- Derby winner Orb continues to flourish at home track
- Preakness winner Oxbow jogs after Monday evening arrival from Kentucky
- Repole confirms Midnight Taboo and Unlimited Budget; quiet morning for all five members of the “Todd Squad”
- Napravnik hopes to make history in Belmont
- Freedom Child has an uneventful morning
- Vyjack breezes five furlongs in 59.00
- Always in a Tiz remains on bubble for Belmont
- Giant Finish breezes a half in 49.04
- NYRA to match funds donated on Belmont Stakes Day for Oklahoma tornado victims
Kentucky Derby winner Orb continues to flourish at his home track, jogging Tuesday morning at 6 a.m. and leaving Hall of Fame trainer Shug McGaughey pleased with the way the colt is coming into Saturday’s 145th running of the Grade 1, $1 million Belmont Stakes.
“I think it’s got to be a lot more comfortable than shipping to Kentucky or to Maryland; from here, all he has to do is walk from here [the barn] to there [the track],” said McGaughey. “He walks through the paddock every morning and trains over the racetrack every day, which he did as a 2-year-old and 3-year-old, except when we were in Florida. He’s been here for three weeks, and I think it has to be a help not only mentally but being familiar with the footing as well. He’s done well here and trained well here.”
Similarly, McGaughey thinks his own familiarity with Belmont Park, and that of jockey Joel Rosario, will be to Orb’s benefit.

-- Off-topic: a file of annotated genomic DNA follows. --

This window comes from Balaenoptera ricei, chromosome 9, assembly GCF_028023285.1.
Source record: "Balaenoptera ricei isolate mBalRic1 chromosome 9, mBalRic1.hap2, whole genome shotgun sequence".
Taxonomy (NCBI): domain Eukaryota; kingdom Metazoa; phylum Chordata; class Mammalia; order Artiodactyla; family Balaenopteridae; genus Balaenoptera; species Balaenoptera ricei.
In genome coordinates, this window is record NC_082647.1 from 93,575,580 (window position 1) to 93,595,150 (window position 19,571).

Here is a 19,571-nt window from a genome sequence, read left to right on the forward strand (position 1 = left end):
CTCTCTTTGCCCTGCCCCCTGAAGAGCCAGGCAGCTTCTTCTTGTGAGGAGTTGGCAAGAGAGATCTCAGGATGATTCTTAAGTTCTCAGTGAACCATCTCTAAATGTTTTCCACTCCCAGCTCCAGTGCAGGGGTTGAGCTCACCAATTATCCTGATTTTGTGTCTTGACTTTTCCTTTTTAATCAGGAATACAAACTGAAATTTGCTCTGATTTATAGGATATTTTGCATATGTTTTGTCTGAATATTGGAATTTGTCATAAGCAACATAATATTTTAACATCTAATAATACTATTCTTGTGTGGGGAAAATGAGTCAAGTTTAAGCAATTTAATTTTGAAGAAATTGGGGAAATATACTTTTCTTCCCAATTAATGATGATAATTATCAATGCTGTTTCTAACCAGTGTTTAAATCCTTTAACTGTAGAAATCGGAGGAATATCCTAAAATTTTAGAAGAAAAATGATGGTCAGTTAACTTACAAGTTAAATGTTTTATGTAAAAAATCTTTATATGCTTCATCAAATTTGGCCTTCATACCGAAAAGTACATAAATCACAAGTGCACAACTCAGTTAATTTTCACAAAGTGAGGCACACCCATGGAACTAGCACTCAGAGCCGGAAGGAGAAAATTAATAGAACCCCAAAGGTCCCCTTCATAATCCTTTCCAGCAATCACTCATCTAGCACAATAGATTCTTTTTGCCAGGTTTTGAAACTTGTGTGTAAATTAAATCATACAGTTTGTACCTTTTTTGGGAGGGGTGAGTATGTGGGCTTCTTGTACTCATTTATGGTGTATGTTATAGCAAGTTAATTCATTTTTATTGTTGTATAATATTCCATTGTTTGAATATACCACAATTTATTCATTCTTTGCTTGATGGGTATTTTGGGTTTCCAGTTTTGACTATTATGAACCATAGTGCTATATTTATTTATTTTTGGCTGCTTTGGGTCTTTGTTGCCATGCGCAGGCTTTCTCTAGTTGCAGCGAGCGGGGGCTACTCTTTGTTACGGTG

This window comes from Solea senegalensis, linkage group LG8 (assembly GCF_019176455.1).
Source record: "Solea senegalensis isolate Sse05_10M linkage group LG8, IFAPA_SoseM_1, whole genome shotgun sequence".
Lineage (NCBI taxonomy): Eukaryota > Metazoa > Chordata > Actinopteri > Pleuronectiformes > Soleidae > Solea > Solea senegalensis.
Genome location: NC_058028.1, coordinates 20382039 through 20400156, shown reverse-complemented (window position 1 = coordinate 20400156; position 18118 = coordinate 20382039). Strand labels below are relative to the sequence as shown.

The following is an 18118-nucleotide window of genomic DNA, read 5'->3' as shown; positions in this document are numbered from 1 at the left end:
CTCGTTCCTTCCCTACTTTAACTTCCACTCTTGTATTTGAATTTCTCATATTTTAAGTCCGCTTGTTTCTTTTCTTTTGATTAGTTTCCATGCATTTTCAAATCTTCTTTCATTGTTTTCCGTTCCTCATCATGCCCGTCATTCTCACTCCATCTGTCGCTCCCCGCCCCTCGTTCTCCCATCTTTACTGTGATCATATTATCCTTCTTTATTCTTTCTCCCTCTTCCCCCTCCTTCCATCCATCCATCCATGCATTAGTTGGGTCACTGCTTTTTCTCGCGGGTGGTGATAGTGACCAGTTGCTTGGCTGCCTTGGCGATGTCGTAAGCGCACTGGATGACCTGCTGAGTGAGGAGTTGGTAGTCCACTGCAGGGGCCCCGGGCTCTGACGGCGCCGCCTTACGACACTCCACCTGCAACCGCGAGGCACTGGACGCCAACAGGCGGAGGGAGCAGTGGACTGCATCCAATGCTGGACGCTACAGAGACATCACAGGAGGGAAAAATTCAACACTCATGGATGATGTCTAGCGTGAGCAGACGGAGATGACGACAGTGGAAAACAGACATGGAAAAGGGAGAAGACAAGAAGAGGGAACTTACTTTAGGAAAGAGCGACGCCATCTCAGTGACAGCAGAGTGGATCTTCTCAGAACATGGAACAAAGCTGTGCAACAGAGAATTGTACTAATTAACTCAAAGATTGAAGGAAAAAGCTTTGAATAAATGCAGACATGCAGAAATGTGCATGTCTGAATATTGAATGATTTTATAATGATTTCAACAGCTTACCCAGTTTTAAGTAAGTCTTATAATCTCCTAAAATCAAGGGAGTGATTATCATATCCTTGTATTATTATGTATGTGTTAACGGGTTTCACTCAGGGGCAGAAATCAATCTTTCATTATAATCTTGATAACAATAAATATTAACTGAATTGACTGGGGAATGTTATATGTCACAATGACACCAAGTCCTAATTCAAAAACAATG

“Some jockeys don’t ride here on a regular basis, and they might not be as familiar with what’s going on,” he said. “When they turn down that backstretch, they’ve got a long way to go. A lot of them, I think, will move a little early.
“As long as I’ve been up here, I understand my surroundings and I understand Belmont Park,” he added, “and I think Rosario is going to be the same way.”
The 1 ½-mile Belmont is at a distance which McGaughey feels is within Orb’s scope.
“He’s by Malibu Moon, who’s by A.P. Indy, who would run a distance of ground and gets horses who run a distance of ground, and he’s out of a deep female family that’s all bred for go long on the dirt,” he said. “He’ll run all day, and I don’t think that’s going to be a problem.”
As many as 15 will line up for the Belmont. In addition to Orb and Preakness winner Oxbow, likely for Wednesday’s post position draw are Revolutionary, Unlimited Budget, Overanalyze, Palace Malice, Midnight Taboo, Will Take Charge, Freedom Child, Vyjack, Incognito, Always in a Tiz, Frac Daddy, Golden Seal, and Giant Finish. Frac Daddy and Golden Seal were expected to arrive at Belmont Park today.